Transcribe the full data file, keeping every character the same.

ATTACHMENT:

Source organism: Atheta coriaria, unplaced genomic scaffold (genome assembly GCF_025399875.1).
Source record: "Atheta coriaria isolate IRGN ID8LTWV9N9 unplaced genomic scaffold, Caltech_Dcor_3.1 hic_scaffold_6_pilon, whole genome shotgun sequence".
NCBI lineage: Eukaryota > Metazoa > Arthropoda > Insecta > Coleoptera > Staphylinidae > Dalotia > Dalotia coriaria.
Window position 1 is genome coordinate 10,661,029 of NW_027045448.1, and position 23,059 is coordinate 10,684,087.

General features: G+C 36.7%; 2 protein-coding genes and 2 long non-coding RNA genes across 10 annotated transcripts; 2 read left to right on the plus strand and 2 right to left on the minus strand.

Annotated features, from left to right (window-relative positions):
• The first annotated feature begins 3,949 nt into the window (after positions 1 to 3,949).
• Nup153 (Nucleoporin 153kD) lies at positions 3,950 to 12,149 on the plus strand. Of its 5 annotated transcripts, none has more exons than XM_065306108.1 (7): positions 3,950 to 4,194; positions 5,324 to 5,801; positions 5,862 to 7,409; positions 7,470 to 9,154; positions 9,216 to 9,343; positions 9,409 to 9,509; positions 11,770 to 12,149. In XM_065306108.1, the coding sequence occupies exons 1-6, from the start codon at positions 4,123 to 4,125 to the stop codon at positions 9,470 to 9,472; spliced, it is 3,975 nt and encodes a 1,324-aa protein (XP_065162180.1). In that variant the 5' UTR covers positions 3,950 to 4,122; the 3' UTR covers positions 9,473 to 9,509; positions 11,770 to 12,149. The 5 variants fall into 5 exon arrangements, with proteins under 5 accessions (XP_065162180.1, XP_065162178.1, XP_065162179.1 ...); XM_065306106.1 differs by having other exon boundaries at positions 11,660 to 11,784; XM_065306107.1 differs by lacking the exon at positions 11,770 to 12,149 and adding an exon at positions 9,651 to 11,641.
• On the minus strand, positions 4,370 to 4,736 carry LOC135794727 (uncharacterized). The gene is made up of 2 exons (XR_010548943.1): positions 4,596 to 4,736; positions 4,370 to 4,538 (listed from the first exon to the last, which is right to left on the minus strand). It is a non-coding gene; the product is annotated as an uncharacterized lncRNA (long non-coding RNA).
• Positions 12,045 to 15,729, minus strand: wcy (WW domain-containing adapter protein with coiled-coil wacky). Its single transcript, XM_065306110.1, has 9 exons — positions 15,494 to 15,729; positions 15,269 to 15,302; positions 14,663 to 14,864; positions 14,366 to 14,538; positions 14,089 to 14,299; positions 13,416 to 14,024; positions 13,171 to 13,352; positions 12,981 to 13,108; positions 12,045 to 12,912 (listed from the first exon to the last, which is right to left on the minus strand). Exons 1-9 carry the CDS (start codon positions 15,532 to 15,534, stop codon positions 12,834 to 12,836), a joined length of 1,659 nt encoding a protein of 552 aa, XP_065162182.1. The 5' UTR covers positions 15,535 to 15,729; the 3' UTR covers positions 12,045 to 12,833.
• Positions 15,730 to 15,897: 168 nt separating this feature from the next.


Source organism: Atheta coriaria, unplaced genomic scaffold (genome assembly GCF_025399875.1).
Source record: "Atheta coriaria isolate IRGN ID8LTWV9N9 unplaced genomic scaffold, Caltech_Dcor_3.1 hic_scaffold_6_pilon, whole genome shotgun sequence".
NCBI lineage: Eukaryota > Metazoa > Arthropoda > Insecta > Coleoptera > Staphylinidae > Dalotia > Dalotia coriaria.
Window position 1 is genome coordinate 10,661,029 of NW_027045448.1, and position 23,059 is coordinate 10,684,087.

General features: G+C 36.7%; 2 protein-coding genes and 2 long non-coding RNA genes across 10 annotated transcripts; 2 read left to right on the plus strand and 2 right to left on the minus strand.

Annotated features, from left to right (window-relative positions):
• The first annotated feature begins 3,949 nt into the window (after positions 1 to 3,949).
• Nup153 (Nucleoporin 153kD) lies at positions 3,950 to 12,149 on the plus strand. Of its 5 annotated transcripts, none has more exons than XM_065306108.1 (7): positions 3,950 to 4,194; positions 5,324 to 5,801; positions 5,862 to 7,409; positions 7,470 to 9,154; positions 9,216 to 9,343; positions 9,409 to 9,509; positions 11,770 to 12,149. In XM_065306108.1, the coding sequence occupies exons 1-6, from the start codon at positions 4,123 to 4,125 to the stop codon at positions 9,470 to 9,472; spliced, it is 3,975 nt and encodes a 1,324-aa protein (XP_065162180.1). In that variant the 5' UTR covers positions 3,950 to 4,122; the 3' UTR covers positions 9,473 to 9,509; positions 11,770 to 12,149. The 5 variants fall into 5 exon arrangements, with proteins under 5 accessions (XP_065162180.1, XP_065162178.1, XP_065162179.1 ...); XM_065306106.1 differs by having other exon boundaries at positions 11,660 to 11,784; XM_065306107.1 differs by lacking the exon at positions 11,770 to 12,149 and adding an exon at positions 9,651 to 11,641.
• On the minus strand, positions 4,370 to 4,736 carry LOC135794727 (uncharacterized). The gene is made up of 2 exons (XR_010548943.1): positions 4,596 to 4,736; positions 4,370 to 4,538 (listed from the first exon to the last, which is right to left on the minus strand). It is a non-coding gene; the product is annotated as an uncharacterized lncRNA (long non-coding RNA).
• Positions 12,045 to 15,729, minus strand: wcy (WW domain-containing adapter protein with coiled-coil wacky). Its single transcript, XM_065306110.1, has 9 exons — positions 15,494 to 15,729; positions 15,269 to 15,302; positions 14,663 to 14,864; positions 14,366 to 14,538; positions 14,089 to 14,299; positions 13,416 to 14,024; positions 13,171 to 13,352; positions 12,981 to 13,108; positions 12,045 to 12,912 (listed from the first exon to the last, which is right to left on the minus strand). Exons 1-9 carry the CDS (start codon positions 15,532 to 15,534, stop codon positions 12,834 to 12,836), a joined length of 1,659 nt encoding a protein of 552 aa, XP_065162182.1. The 5' UTR covers positions 15,535 to 15,729; the 3' UTR covers positions 12,045 to 12,833.
• Positions 15,730 to 15,897: 168 nt separating this feature from the next.